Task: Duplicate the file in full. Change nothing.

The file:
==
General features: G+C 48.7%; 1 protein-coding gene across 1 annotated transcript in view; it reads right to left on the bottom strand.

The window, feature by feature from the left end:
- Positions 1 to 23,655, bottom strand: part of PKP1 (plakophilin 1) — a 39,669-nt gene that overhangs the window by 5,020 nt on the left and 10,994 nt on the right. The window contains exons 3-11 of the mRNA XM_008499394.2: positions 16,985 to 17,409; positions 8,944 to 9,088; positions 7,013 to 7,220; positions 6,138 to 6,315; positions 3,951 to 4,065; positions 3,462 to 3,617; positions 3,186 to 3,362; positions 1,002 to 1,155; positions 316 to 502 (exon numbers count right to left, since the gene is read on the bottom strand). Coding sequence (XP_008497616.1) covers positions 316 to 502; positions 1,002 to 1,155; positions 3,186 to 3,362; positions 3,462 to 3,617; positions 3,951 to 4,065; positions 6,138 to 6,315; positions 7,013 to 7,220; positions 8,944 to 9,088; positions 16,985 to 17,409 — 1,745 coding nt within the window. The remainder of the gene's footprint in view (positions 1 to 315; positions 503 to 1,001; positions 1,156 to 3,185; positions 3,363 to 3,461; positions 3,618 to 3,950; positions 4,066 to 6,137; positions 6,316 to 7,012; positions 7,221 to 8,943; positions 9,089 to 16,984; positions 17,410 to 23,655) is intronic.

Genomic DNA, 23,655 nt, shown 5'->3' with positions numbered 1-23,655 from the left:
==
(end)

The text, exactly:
General features: G+C 48.7%; 1 protein-coding gene across 1 annotated transcript in view; it reads right to left on the bottom strand.

The window, feature by feature from the left end:
- Positions 1 to 23,655, bottom strand: part of PKP1 (plakophilin 1) — a 39,669-nt gene that overhangs the window by 5,020 nt on the left and 10,994 nt on the right. The window contains exons 3-11 of the mRNA XM_008499394.2: positions 16,985 to 17,409; positions 8,944 to 9,088; positions 7,013 to 7,220; positions 6,138 to 6,315; positions 3,951 to 4,065; positions 3,462 to 3,617; positions 3,186 to 3,362; positions 1,002 to 1,155; positions 316 to 502 (exon numbers count right to left, since the gene is read on the bottom strand). Coding sequence (XP_008497616.1) covers positions 316 to 502; positions 1,002 to 1,155; positions 3,186 to 3,362; positions 3,462 to 3,617; positions 3,951 to 4,065; positions 6,138 to 6,315; positions 7,013 to 7,220; positions 8,944 to 9,088; positions 16,985 to 17,409 — 1,745 coding nt within the window. The remainder of the gene's footprint in view (positions 1 to 315; positions 503 to 1,001; positions 1,156 to 3,185; positions 3,363 to 3,461; positions 3,618 to 3,950; positions 4,066 to 6,137; positions 6,316 to 7,012; positions 7,221 to 8,943; positions 9,089 to 16,984; positions 17,410 to 23,655) is intronic.

Genomic DNA, 23,655 nt, shown 5'->3' with positions numbered 1-23,655 from the left: